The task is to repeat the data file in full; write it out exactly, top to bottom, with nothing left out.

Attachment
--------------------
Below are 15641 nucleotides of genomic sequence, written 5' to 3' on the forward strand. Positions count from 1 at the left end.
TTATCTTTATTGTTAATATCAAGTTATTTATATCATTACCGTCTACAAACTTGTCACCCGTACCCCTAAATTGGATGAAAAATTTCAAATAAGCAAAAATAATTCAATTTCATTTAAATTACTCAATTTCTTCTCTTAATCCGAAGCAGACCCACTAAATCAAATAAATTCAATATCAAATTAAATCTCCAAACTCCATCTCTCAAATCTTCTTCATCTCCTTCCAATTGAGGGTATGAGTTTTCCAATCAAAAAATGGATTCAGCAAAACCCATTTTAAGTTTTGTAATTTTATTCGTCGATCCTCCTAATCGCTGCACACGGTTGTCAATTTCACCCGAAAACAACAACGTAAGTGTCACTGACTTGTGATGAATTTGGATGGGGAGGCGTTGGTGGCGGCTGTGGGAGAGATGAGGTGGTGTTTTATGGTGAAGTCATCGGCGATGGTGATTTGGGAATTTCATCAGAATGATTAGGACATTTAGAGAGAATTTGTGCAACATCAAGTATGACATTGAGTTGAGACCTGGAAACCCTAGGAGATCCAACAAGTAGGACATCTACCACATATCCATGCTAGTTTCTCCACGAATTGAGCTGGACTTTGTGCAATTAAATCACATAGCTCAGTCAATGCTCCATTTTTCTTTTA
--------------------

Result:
Below are 15641 nucleotides of genomic sequence, written 5' to 3' on the forward strand. Positions count from 1 at the left end.
TTATCTTTATTGTTAATATCAAGTTATTTATATCATTACCGTCTACAAACTTGTCACCCGTACCCCTAAATTGGATGAAAAATTTCAAATAAGCAAAAATAATTCAATTTCATTTAAATTACTCAATTTCTTCTCTTAATCCGAAGCAGACCCACTAAATCAAATAAATTCAATATCAAATTAAATCTCCAAACTCCATCTCTCAAATCTTCTTCATCTCCTTCCAATTGAGGGTATGAGTTTTCCAATCAAAAAATGGATTCAGCAAAACCCATTTTAAGTTTTGTAATTTTATTCGTCGATCCTCCTAATCGCTGCACACGGTTGTCAATTTCACCCGAAAACAACAACGTAAGTGTCACTGACTTGTGATGAATTTGGATGGGGAGGCGTTGGTGGCGGCTGTGGGAGAGATGAGGTGGTGTTTTATGGTGAAGTCATCGGCGATGGTGATTTGGGAATTTCATCAGAATGATTAGGACATTTAGAGAGAATTTGTGCAACATCAAGTATGACATTGAGTTGAGACCTGGAAACCCTAGGAGATCCAACAAGTAGGACATCTACCACATATCCATGCTAGTTTCTCCACGAATTGAGCTGGACTTTGTGCAATTAAATCACATAGCTCAGTCAATGCTCCATTTTTCTTTTA